Frank had been to the Academy several years before to attend firearms instructor's school. The Academy is impressive and like before, Frank felt he was walking through a piece of law enforcement history. He had been directed by Administrator Jack Lawn to assemble a tactical training unit, because of the substantial number of agents being killed or wounded in a variety of arrest scenarios. In other words, DEA agents were losing in gun battles on the street and this had to change as quickly as possible. Frank was assigned several outstanding street agents. Among them was Chuck Franklin, the senior agent who was in charge of the unit prior to Frank's arrival. He had already established a successful unit and had integrated Bob Pilgrim, former Marine Vietnam graduate and now an FBI agent, who was highly respected for his tactical and firearms expertise into the electric mix of personnel. It was interesting to say the least. The FBI generally thought the DEA agents were a bunch of! cowboys and in return the "Narcs" considered the boys from the Bureau a bunch of wimps. In fact, DEA candidates dressed like Darth Vader in their paramilitary training uniforms and FBI trainees wore casual clothing that looked like it came out of the Lands End catalog. However, it didn't take too long to realize that those stereotypes were BS and the squad became a close-knit group, learning much from each other. Strong feelings were mutual and to this day, Pilgrim proclaims that Frank and Franklin were the two best bosses he ever worked for. Another of Frank's warrior acquisitions was a man that should have been dead and was considered a hero in DEA. Victor Cortez was investigating the murder of a DEA agent in Mexico City when he was kidnapped at gunpoint. Instead of the abductors being Narco-Terrorists, they turned out to be members of the "Federales" or Mexican National Police. While in captivity he was beaten and tortured. An extremely strong man, he planned to ki! ll his guards at the first opportunity and take their weapons. Just as he was ready to act, he heard familiar voices coming from a room as he was being led down the prison's stone steps. DEA agents attached to the embassy had finally located him and were demanding that the authorities release him. The Mexican authorities blamed rouge agents and allegedly took action. Victor was a hell of a shot and as tough as they come. He looked bad and was bad, but DEA had to put security on his house because of a serious death threat from a drug king pin and Victor was authorized to carry an MP 5 sub gun for additional protection. For a while it was kind of funny, because no one wanted to get close to him. After some cajoling, the FBI's Hostage Rescue Team let one of their operators join the team. Rick Warford was an athlete of Olympic caliber and a very talented sniper/observer. In fact, he was the only student in history of the US Marine Corp's renowned Scout Sniper School to get off all his shots while on an extended stalk without being detected by the ! training cadre. Warford was also a combat Marine vet of Vietnam and he and Pilgrim taught raids and close quarters battle.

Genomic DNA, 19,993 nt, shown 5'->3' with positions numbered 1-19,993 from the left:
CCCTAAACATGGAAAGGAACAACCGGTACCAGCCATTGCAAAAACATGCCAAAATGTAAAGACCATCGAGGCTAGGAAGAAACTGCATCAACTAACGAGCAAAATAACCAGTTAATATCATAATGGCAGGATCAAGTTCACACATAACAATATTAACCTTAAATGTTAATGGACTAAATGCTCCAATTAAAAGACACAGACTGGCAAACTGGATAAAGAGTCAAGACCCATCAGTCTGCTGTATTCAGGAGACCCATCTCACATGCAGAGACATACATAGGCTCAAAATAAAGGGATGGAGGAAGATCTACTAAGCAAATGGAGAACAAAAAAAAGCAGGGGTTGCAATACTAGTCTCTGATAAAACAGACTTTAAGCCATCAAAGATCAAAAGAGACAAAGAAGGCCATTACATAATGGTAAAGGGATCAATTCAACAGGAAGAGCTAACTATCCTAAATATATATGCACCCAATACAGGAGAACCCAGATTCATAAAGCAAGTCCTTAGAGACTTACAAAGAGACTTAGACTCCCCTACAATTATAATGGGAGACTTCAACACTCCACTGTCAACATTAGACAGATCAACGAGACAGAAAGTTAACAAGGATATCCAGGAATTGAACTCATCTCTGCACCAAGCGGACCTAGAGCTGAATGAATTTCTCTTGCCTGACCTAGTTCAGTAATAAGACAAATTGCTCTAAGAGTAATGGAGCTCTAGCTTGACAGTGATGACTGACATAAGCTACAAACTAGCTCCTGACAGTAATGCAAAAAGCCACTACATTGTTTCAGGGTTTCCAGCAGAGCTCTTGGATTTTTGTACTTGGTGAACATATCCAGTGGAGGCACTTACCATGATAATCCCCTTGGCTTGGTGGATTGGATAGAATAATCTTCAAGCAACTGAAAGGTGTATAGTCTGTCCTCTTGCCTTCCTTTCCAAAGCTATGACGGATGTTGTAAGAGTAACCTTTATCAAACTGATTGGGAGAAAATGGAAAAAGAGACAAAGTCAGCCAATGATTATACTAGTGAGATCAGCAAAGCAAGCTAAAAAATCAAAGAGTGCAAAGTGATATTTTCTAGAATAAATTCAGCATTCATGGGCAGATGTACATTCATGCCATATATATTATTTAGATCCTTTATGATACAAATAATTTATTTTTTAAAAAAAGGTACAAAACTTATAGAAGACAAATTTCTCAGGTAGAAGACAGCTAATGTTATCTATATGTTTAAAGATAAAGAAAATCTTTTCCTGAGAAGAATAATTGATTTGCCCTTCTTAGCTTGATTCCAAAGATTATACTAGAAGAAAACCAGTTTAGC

Of course there were plenty of skeptics and they were the most challenging. Many of these jaded veterans did not want to attend the training and their sourness was evident. Quite a few were used to conning their way through their careers, but in a firefight or slugfest there is no room for conmen. You either lived or died. However, the training presented was never dogmatic and as many options as possible were considered, which allowed students to choose what worked best for them. It was ridiculous to stand before massed individuals who were veterans of hundreds of raids and tell them this is how you should do it. The unit's approach was, "This is what has worked for us." The team also projected sincerity and when these hardened field icons realized that the instructors were truly interested in their welfare some were reduced to tears and publicly expressed their gratitude. While these classes were not meant to be soul bearing retreats a number of high mileage agents got! up and spontaneously warned the younger squires not to make the mistakes they made that had devastating effects on their personal lives. It was a profound experience for those on both sides of the lectern. When new skills were introduced, competition among the students was eliminated in an effort to get them to give the foreign method a fair shake. When pressure is introduced too early in the learning process, egos will force the student to revert to what he knows, because he is loathe to look bad. This is not a problem however, for most female trainees. If competition appears to be a necessary motivational component for some of the agents they were encouraged to compete with themselves rather than with the man/woman on his right or left. Nevertheless, all was not rosy. All inservice personnel re took the new agent physical training test and half of them failed it. This was a serious problem, because it indicated that either the agents did not care about themselves, didn't! take the dangers of the job seriously or were so overwhelmed by work and life that little time was available for scheduling regular exercise. Not only were they letting themselves down, but also their fellow agents and their families as well. This had to change and the FBI's field office physical training program was adopted by DEA.